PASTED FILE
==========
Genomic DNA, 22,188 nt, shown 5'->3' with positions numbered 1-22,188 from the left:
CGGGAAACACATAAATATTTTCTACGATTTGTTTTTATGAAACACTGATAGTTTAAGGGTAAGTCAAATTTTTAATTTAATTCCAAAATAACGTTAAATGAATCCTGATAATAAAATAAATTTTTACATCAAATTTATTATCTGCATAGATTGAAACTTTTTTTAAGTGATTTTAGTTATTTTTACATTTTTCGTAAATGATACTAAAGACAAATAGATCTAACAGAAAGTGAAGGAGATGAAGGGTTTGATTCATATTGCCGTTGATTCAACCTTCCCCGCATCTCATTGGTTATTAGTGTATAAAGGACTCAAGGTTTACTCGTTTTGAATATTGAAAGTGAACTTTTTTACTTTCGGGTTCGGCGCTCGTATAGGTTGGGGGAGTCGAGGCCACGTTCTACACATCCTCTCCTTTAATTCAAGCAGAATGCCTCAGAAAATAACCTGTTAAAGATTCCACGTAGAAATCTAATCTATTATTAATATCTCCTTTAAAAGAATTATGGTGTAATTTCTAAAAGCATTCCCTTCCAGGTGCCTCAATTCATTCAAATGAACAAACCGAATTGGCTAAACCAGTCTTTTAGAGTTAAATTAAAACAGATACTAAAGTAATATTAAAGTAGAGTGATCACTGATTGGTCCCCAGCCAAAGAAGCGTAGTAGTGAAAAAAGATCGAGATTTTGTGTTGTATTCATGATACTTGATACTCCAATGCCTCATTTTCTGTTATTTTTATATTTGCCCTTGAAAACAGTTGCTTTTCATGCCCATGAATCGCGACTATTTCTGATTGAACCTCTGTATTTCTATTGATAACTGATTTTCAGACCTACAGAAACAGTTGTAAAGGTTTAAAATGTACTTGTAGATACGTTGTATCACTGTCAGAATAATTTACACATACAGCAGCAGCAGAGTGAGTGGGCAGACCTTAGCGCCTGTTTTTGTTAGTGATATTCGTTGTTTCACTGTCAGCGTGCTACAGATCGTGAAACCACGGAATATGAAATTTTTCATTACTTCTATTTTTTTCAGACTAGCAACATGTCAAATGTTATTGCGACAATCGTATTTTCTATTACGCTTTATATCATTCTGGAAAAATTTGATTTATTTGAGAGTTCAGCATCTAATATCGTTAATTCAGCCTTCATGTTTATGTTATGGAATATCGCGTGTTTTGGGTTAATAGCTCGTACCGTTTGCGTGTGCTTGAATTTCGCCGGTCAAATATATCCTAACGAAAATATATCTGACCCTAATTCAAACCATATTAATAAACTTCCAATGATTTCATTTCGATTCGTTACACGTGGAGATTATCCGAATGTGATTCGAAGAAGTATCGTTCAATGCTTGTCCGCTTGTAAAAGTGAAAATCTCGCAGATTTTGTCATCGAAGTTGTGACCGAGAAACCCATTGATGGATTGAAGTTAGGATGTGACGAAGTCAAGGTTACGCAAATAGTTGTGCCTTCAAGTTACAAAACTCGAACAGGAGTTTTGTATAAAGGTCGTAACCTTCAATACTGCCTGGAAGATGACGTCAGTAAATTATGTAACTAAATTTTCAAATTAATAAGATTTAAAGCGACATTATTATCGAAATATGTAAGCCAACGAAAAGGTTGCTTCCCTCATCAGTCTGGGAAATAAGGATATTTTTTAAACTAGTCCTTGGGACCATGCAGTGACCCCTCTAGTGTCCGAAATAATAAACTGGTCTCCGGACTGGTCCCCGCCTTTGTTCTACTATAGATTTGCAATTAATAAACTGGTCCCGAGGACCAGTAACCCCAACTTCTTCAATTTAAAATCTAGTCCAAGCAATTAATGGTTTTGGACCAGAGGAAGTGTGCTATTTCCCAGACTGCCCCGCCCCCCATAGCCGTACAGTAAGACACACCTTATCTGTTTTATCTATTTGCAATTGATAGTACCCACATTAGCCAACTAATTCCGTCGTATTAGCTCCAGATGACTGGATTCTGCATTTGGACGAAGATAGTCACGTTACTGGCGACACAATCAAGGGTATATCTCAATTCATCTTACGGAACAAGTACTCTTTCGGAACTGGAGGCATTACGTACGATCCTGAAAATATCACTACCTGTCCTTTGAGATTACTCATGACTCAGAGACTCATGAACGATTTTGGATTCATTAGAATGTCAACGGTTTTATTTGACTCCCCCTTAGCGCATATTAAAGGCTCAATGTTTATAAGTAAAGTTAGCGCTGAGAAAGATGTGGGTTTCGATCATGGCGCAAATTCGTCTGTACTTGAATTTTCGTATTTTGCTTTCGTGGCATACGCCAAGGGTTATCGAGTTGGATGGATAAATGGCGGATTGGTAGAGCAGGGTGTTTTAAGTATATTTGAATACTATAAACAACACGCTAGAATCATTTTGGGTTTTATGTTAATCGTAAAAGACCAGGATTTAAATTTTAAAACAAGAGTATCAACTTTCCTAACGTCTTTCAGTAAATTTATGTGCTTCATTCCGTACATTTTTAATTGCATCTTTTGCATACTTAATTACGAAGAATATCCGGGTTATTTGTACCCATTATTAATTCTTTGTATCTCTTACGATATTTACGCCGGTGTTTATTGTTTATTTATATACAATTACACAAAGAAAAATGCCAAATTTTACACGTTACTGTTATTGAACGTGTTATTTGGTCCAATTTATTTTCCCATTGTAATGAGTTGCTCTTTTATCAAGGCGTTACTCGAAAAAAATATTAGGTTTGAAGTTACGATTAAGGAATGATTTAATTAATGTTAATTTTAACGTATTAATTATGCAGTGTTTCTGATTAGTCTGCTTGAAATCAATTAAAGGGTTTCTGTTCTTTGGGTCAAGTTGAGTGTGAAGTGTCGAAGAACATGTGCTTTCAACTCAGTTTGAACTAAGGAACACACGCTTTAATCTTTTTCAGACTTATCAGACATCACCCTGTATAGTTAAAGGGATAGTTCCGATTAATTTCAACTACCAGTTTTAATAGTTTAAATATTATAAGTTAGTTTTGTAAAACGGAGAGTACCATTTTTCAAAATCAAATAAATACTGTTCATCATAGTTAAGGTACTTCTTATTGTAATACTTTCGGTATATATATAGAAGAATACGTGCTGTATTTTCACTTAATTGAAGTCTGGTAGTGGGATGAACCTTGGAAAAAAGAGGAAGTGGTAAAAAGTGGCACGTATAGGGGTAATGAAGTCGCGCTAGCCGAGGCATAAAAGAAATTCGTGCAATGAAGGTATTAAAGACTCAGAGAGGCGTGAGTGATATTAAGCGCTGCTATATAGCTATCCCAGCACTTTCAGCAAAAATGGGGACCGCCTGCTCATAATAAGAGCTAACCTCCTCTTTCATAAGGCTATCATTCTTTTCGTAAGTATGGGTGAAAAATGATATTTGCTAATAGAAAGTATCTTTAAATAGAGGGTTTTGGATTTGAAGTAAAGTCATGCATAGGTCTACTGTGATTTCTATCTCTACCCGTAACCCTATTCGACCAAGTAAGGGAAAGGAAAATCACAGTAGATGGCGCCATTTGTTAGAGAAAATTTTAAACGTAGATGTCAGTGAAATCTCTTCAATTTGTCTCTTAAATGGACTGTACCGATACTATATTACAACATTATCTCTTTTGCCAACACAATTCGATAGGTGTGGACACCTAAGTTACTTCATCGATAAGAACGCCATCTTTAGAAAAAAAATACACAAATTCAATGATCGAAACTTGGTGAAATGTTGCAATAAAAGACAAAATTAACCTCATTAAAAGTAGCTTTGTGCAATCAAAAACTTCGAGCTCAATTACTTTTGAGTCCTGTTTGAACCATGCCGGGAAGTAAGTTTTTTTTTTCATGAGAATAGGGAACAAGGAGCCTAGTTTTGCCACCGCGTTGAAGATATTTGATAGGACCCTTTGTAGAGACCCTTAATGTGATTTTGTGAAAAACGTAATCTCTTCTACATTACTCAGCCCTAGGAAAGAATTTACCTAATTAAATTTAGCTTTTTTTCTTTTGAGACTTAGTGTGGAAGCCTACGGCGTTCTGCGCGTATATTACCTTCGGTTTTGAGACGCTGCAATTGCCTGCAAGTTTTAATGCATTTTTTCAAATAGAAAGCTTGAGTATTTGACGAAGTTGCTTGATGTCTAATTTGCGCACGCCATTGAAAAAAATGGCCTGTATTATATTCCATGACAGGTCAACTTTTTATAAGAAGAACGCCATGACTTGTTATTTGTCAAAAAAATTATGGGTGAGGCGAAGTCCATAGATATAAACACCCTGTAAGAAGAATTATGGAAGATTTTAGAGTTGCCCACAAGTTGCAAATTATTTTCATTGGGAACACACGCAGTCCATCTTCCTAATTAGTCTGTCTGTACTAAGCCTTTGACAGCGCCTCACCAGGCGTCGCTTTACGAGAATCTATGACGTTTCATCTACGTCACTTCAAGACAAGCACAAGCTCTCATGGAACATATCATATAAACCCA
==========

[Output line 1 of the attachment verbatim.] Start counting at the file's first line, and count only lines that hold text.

Genomic DNA, 22,188 nt, shown 5'->3' with positions numbered 1-22,188 from the left: